Washington, D.C. - Just one-third of all Americans (32%) believe that the country is headed in the right direction and a similar proportion of registered voters also feel the same way (33%). Partisanship has a strong impact on perceptions of the direction of the country – just 9 percent of Democratic registered voters believe the country is headed in the right direction compared to two-thirds of Republican registered voters (65%). Independent registered voters (28%) are slightly more optimistic than Democratic registered voters, but significantly less-so than Republican registered voters.
President Trump’s overall job approval has remained steady for the last several months – 41 percent of Americans and 41 percent of registered voters approve of how he is handling his position as president. Not surprisingly, Republican registered voters overwhelming approve of the job Donald Trump is doing as president (84%). On the other side of the aisle, just 8 percent of Democratic registered voters approve of Trump’s performance. Just one-third of Independent registered voters (36%) approve.
With tensions between Tehran and Washington, D.C. running high, 38 percent of Americans approve how President Trump is handling Iran and 42 percent approve of his handling for foreign policy generally. When it comes to other specific policy issues, President Trump receives the strongest support on domestic economic policy, like the economy generally (49%) and employment and jobs (52%). However, just 40 percent of Americans support his approach to international trade. President Trump receives moderate support for his immigration policy (42%). Looking at other domestic issues, 37 percent approve of how he deals with Congress, 37 percent also approve how he deals with healthcare reform, and 36 percent of Americans approve of his handling of the environment. Just 35 percent approve of how he is handling corruption and only 34 percent approve of how he is handling Russia.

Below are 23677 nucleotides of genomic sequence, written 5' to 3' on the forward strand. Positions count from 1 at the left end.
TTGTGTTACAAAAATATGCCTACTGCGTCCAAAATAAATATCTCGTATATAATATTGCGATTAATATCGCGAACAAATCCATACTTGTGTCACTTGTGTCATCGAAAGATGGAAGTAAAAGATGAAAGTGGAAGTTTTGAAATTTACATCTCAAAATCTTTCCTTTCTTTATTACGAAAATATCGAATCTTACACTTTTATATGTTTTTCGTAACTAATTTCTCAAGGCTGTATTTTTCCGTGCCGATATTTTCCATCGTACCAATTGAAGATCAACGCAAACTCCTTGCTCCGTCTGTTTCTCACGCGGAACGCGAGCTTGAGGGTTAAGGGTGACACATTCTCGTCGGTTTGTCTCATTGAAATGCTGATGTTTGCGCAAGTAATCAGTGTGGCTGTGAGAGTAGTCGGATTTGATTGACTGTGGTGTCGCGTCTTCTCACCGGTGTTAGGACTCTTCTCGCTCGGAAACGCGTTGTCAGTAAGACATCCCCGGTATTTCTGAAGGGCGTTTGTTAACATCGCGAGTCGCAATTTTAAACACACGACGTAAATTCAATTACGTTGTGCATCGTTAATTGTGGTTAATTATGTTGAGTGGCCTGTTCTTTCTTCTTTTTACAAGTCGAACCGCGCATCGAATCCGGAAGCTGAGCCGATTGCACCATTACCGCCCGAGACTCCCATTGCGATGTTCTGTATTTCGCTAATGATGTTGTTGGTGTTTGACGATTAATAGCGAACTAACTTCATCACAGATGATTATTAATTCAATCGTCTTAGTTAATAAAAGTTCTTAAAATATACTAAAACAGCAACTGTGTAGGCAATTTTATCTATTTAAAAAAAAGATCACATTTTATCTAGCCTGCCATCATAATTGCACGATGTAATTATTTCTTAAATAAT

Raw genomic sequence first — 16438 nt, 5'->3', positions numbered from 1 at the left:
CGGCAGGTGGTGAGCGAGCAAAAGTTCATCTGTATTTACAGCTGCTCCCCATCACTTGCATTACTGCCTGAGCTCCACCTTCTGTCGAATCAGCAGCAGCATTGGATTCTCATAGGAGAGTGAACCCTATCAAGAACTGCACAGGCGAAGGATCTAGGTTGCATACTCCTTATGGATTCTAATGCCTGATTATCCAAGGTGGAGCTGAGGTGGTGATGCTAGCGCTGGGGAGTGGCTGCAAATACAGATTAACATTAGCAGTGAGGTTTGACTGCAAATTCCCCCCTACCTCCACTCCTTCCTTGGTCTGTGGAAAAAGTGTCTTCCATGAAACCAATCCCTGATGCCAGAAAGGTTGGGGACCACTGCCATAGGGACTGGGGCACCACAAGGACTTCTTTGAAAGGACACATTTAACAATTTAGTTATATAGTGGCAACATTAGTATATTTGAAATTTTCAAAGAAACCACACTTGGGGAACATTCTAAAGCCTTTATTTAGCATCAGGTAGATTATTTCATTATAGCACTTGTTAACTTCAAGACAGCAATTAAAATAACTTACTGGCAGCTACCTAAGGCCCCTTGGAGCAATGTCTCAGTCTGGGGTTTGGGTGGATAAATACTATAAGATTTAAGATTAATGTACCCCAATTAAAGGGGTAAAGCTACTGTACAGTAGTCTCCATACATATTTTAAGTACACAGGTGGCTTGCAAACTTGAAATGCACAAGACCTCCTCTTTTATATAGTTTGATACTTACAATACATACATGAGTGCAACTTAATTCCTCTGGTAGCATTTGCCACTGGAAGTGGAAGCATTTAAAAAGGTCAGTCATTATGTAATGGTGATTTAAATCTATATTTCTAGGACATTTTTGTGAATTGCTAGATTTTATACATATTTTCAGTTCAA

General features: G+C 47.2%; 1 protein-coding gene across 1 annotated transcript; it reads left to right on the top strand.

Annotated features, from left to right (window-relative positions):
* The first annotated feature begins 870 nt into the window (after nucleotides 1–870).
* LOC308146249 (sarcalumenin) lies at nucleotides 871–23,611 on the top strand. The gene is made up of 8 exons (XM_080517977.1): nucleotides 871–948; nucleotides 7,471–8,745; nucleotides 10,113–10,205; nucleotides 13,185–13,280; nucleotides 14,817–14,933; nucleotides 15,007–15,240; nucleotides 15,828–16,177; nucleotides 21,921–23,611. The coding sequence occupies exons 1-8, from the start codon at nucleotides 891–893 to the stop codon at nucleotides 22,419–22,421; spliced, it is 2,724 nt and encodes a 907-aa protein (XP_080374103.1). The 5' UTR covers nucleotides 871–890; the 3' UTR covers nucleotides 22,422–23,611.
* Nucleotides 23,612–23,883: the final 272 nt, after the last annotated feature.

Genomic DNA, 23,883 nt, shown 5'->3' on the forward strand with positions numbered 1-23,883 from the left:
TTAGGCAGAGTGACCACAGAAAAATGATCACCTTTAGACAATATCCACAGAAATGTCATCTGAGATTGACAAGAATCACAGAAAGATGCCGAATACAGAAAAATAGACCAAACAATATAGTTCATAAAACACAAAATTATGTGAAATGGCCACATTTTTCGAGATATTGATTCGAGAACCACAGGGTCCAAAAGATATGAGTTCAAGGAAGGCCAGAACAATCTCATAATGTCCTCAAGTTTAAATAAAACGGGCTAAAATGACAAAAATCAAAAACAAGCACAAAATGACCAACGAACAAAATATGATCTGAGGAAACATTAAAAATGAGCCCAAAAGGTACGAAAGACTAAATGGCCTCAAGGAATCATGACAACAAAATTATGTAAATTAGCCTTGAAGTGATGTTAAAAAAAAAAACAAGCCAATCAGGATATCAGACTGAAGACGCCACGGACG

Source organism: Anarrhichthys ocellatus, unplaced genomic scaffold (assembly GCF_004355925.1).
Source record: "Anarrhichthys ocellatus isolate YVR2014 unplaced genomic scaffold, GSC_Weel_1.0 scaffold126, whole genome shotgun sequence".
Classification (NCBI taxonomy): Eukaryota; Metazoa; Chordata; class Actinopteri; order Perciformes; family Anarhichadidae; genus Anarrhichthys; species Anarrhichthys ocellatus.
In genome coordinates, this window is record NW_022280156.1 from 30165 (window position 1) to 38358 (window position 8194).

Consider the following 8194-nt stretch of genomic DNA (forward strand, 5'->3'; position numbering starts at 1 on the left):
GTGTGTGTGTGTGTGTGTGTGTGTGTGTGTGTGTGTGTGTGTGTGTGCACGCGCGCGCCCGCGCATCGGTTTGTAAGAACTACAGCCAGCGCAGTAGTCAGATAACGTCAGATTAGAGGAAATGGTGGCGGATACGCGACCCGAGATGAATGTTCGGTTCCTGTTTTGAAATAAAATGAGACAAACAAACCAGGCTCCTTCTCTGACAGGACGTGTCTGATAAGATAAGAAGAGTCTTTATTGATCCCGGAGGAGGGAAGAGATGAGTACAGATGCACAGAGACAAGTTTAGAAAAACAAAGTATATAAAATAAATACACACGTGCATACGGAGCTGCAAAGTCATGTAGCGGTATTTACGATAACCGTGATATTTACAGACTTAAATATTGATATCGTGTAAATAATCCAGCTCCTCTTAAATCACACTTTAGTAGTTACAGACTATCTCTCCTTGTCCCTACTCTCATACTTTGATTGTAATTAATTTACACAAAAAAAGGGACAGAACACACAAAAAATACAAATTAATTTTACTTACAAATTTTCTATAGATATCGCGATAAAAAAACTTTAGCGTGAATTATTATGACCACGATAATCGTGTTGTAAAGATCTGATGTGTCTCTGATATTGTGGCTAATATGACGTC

Immigration (22%) and healthcare (16%) continue to top the list of most important problems facing the nation. This week, immigration overtook healthcare as the biggest issue among all Americans. Registered voters have similar perceptions as Americans as a whole, with immigration (22%) and healthcare (18%) also topping the list. Democratic registered voters view healthcare (24%) as the most important problem, followed by the economy (12%) and the environment (12%), and then immigration (11%). Republican registered voters perceive immigration to be the biggest issue facing the nation (39%), the economy is the next most important problem (13%), followed by healthcare (10%) and morality (10%). Independent registered voters perceive healthcare (23%) and immigration (16%) as the biggest issues facing the nation.
About this Study
These are findings from an Ipsos poll conducted for Thomson Reuters between June 25-25, 2019. For the survey, a sample of 1,115 Americans, including 975 registered voters, 475 Democrat registered voters, 376 Republican registered voters, and 109 Independent registered voters ages 18+ were interviewed online. The precision of the Reuters/Ipsos online polls is measured using a credibility interval. In this case, the poll has a credibility interval of plus or minus 3.3 percentage points for all adults, 3.6 percentage points for registered voters, 5.2 percentage points for Democratic registered voters, 5.8 percentage points for Republican registered voters, and 10.7 percentage points for Independent registered voters. For more information about credibility intervals, please see the appendix.
The data were weighted to the U.S. current population data by gender, age, education, and ethnicity. Statistical margins of error are not applicable to online polls. All sample surveys and polls may be subject to other sources of error, including, but not limited to coverage error and measurement error. Figures marked by an asterisk (*) indicate a percentage value of greater than zero but less than one half of one per cent. Where figures do not sum to 100, this is due to the effects of rounding. To see more information on this and other Reuters/Ipsos polls, please visit http://polling.reuters.com/.
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